I love that the process of creating this album involved channeling messages from the psychedelic realm. What is it, then, that ketamine gives to your creativity?
It’s difficult to quantify because all of these experiences are things that go into pockets inside the subconscious and inform the subconscious. So, to me it feels like a very safe way to explore and re-calibrate what’s going on in the deepest self. Through my journey of meditation and breathwork, I bring them into the ketamine experience and I’m able to locate my consciousness fully in my heart, at least for that time, rather than flying around here. Ketamine allows me to make that choice, whereas I find DMT doesn’t give a shit where you want to be. You can’t be centered because there is no center. And mushrooms are more curated in a way—they have their own ideas, they’re pretty tricksy and mischievous. But with ketamine, I find that there’s some autonomy, especially if you choose the right music, so I like to go in and experience the heart center as much as possible, and the core, and maybe the pineal, but I’m a little bit too much in the pineal and in the crown. So I use ketamine as a kind of a grounding medicine.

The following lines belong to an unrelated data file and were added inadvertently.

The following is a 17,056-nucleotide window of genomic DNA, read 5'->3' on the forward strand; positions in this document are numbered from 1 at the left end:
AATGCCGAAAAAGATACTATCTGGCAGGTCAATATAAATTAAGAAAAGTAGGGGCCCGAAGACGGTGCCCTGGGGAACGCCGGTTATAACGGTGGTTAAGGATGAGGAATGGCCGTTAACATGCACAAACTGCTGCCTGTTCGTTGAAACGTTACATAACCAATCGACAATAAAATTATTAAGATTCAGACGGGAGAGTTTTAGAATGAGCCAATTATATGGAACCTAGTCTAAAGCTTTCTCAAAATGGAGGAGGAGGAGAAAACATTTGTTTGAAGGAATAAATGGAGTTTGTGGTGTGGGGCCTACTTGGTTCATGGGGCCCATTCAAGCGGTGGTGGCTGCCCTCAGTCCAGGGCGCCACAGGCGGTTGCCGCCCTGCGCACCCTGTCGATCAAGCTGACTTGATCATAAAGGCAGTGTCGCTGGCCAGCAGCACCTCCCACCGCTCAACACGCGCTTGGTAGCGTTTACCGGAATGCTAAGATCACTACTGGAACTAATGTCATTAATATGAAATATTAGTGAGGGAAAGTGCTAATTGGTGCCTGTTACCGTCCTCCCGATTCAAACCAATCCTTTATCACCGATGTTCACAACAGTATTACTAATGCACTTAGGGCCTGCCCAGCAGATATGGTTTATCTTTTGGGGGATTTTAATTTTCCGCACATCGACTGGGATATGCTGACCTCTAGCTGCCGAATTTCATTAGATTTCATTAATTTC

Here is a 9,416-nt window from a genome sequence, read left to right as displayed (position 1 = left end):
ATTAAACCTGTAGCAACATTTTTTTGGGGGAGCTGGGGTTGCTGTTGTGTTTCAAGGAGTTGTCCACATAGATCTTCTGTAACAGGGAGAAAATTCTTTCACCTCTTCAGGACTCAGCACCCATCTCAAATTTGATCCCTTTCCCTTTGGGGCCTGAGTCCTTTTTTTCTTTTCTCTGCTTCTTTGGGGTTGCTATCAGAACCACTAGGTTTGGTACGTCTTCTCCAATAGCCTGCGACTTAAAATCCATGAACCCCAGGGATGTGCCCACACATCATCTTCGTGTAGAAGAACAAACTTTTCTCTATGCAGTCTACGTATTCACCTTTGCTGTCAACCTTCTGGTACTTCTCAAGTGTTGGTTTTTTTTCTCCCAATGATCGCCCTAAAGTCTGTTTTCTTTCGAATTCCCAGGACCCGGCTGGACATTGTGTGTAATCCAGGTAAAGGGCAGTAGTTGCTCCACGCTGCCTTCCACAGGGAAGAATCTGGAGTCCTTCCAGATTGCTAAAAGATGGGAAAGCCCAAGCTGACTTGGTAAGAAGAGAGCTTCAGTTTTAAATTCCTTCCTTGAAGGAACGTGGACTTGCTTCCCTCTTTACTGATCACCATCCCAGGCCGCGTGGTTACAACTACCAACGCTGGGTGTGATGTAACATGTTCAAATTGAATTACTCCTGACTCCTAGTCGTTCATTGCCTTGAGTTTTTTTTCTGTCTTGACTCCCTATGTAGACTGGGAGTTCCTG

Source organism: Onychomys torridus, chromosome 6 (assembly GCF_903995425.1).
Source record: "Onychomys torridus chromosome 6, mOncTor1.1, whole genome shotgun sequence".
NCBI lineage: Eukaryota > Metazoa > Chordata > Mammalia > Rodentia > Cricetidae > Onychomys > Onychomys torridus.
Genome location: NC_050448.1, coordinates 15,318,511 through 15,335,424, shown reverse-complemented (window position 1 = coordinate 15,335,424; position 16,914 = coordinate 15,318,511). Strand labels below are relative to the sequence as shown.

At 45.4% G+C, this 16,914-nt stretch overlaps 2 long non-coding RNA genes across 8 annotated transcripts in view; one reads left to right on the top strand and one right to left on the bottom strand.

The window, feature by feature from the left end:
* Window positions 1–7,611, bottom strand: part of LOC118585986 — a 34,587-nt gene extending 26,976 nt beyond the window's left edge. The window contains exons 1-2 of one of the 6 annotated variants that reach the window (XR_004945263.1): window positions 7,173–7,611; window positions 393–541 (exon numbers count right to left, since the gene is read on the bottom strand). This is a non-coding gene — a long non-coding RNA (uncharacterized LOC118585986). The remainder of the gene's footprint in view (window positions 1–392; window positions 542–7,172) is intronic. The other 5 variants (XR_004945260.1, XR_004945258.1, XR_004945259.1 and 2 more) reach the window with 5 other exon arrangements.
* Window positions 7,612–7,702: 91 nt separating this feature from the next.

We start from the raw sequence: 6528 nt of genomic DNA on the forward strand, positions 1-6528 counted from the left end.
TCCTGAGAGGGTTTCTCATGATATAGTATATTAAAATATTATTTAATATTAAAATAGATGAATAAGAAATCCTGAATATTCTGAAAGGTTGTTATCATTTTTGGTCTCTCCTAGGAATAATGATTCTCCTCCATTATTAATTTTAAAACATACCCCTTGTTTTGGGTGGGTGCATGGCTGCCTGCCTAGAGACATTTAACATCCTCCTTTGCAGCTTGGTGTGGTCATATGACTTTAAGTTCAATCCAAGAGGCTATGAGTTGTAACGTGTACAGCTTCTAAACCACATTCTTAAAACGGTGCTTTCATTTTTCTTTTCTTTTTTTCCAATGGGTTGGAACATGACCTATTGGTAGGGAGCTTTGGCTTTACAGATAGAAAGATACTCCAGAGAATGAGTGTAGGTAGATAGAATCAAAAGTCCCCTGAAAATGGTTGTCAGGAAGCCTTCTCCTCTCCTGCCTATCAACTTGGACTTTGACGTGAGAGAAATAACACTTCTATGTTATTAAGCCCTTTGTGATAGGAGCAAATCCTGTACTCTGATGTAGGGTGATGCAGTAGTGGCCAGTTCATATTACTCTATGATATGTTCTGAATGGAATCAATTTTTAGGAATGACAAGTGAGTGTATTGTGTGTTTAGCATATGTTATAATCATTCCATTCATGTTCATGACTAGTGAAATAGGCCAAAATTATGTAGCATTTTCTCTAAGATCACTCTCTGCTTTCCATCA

Read: Rick Strassman on DMT and the Mystical State
When you talk about DMT, are you talking about its synthetic form, or are you talking about ayahuasca?
Neither, actually. I’m talking about DMT extracted from Mimosa bark. It does not have the MAO inhibitor, which means that it is a brief 15-minute trip, but it’s potent, and I wouldn’t recommend it [laughs]. But, I also wouldn’t advise someone not to do it either. It tends to appear when you’re ready for it in my experience.